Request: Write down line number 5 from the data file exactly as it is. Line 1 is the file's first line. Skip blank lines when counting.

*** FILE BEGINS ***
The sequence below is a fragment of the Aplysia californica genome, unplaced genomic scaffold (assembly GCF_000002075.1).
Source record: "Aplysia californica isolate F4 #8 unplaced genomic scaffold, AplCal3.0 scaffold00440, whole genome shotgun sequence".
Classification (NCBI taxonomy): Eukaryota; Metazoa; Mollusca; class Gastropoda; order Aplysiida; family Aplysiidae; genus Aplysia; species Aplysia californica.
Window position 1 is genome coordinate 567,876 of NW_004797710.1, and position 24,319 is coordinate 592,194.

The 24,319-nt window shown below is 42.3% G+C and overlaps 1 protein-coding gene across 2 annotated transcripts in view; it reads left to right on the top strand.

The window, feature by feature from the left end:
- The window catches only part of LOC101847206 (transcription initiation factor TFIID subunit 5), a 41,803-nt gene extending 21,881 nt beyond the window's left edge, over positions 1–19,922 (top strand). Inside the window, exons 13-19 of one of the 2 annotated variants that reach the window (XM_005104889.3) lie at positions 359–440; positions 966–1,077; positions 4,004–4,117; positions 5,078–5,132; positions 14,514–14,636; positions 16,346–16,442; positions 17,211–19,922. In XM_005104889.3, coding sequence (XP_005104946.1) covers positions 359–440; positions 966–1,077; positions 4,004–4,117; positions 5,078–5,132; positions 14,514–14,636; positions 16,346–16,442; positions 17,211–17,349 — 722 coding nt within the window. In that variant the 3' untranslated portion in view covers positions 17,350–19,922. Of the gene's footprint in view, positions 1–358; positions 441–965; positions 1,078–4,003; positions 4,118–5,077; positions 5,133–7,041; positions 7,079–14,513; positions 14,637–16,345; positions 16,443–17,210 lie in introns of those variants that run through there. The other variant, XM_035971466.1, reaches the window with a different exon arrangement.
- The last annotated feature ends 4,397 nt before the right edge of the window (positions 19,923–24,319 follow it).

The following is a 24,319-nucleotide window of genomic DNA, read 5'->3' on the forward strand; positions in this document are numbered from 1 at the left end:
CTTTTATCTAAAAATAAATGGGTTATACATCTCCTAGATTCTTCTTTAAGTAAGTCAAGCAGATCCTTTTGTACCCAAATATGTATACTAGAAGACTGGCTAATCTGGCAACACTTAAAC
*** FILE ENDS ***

The 24,319-nt window shown below is 42.3% G+C and overlaps 1 protein-coding gene across 2 annotated transcripts in view; it reads left to right on the top strand.